Allocation of goodwill to personal goodwill can alter individual tax liability on the sale of a company. Personal goodwill should be valued by a third-party valuation firm. It should be clearly identified in the purchase price agreements and agreed to by the acquirer.
Recent Tax Court decisions in Bross Trucking, Inc., T.C. Memo. 2014-107, and Estate of Adell, T.C. Memo. 2014-155 continue to show the Tax Court does differentiate between personal and corporate goodwill. The personal goodwill concept is typically associated with the landmark case Martin Ice Cream Co., 110 T.C. 189 (1998).
In Martin Ice Cream, the United States Tax Court decided that the majority shareholder’s relationships with his clients were not owned by the corporation as the shareholder did not have either an employment agreement with the Company nor a covenant not to compete. Therefore, the goodwill associated with this was not the asset of the Company but an asset of the shareholder himself.
Personal goodwill is dependent on the personal characteristics of the business owner. Personal relationships, ability, personality, and reputation of a shareholder-employee key to the business’ success must be defined and supported.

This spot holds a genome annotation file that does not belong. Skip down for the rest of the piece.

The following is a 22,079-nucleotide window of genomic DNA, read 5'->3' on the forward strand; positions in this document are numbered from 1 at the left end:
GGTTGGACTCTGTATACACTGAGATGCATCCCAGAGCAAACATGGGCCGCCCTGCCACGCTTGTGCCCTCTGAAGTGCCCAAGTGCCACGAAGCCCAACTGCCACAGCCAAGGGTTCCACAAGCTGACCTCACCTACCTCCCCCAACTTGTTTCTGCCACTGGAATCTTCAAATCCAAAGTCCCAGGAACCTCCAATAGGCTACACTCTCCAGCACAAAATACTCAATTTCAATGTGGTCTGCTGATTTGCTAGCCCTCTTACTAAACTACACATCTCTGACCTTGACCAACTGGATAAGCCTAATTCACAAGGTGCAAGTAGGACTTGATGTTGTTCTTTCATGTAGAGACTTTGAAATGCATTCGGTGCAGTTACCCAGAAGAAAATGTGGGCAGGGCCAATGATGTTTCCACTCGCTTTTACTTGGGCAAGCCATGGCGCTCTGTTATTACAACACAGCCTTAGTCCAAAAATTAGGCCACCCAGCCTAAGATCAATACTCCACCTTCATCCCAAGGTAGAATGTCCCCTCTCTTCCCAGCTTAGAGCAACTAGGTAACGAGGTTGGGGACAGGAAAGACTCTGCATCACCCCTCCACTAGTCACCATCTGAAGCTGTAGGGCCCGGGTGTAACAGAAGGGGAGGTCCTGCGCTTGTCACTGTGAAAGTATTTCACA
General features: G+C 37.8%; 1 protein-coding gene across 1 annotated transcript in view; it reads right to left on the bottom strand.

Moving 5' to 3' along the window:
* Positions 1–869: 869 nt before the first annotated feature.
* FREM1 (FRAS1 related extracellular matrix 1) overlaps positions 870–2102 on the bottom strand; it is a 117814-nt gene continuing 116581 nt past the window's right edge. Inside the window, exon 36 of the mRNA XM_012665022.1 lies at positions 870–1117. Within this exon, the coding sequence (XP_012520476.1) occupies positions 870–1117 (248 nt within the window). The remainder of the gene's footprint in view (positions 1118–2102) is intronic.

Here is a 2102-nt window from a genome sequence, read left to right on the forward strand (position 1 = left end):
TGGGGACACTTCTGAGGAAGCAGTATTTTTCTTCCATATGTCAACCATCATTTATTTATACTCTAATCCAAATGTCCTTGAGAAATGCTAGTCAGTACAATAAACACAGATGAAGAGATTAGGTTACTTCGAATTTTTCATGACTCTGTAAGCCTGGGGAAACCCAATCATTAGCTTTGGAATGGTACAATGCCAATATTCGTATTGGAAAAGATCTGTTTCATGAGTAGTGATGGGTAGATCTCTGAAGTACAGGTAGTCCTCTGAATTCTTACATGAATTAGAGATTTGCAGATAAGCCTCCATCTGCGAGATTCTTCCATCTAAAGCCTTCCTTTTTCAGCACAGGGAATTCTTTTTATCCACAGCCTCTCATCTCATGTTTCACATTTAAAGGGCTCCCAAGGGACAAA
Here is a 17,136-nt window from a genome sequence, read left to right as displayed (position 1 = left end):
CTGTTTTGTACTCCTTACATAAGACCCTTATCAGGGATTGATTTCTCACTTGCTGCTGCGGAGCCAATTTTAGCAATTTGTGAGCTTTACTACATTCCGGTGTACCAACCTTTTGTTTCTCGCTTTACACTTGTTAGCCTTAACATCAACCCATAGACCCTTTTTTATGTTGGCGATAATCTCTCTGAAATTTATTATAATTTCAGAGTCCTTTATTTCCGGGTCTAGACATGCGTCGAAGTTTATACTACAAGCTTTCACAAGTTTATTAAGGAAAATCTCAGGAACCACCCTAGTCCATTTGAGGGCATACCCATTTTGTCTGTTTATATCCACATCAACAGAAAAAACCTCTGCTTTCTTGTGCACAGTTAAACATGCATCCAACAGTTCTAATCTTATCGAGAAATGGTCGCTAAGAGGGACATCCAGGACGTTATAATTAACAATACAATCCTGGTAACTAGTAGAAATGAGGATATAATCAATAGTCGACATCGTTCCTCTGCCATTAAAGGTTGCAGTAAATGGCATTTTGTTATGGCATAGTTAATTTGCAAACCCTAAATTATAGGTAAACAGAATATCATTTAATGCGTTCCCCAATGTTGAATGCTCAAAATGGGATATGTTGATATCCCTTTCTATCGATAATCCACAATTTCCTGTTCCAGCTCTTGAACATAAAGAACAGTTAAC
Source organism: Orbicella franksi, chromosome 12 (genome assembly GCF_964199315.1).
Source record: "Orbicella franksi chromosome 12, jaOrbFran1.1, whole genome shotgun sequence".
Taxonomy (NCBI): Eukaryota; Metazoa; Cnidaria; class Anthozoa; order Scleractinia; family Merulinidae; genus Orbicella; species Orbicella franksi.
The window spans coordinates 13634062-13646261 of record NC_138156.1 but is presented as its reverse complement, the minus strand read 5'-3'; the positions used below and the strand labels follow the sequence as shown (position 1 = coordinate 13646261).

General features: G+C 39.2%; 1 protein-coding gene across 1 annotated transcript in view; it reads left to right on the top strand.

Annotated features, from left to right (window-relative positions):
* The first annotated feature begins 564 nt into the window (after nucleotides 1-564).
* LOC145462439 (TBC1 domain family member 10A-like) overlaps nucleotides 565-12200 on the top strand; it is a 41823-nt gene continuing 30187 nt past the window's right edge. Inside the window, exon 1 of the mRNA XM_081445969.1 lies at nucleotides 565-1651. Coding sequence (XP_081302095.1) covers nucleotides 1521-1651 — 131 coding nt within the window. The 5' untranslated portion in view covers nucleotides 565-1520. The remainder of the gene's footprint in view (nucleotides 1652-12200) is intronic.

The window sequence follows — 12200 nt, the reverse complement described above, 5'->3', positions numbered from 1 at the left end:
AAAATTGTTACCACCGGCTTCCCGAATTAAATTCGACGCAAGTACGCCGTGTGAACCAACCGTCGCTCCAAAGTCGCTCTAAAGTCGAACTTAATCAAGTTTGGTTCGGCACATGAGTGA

Quantifying the proportion of personal versus business goodwill is often based on factors associated with the shareholder-employee such as these:
- Age and health
- Demonstrated earning power
- Community reputation for judgment, skill and knowledge
- Comparative industry success
- Nature and duration of person’s role in creating company profits
- Personal relationship with customers
- Importance to developing new business
- Personal involvement in solving client problems
- Critical role in financial/operational decisions
- Direct impact on profitability
- Personal knowledge, experience, known-how and abilities
A vital test is whether the individual holds the right to sell the goodwill. It must be the shareholder’s asset that was not previously transferred to the corporation. Evidence of such transfers include employment agreements and non-compete agreements.
Multiattribute Utility Model
The Multiattribute Utility Model (“MUM”) is a commonly-used tool to allocate goodwill between personal goodwill and enterprise goodwill. It calls for the analyst to identify key attributes of goodwill and segregate them between personal and enterprise goodwill. Attributes span industries.
To each attribute, a weight of importance (with 1 as the lowest and 5 the highest) is assigned. Attributes include those above and are fine-tuned for each situation. An attribute is weighted based on the importance of the attribute to the person and enterprise. The weights determine the allocation between personal and corporate goodwill.
As with any valuation, each allocation of weight must be supportable. Our philosophy at JBV is if you can’t support it, don’t state it.
At JBV, we are here to assist you.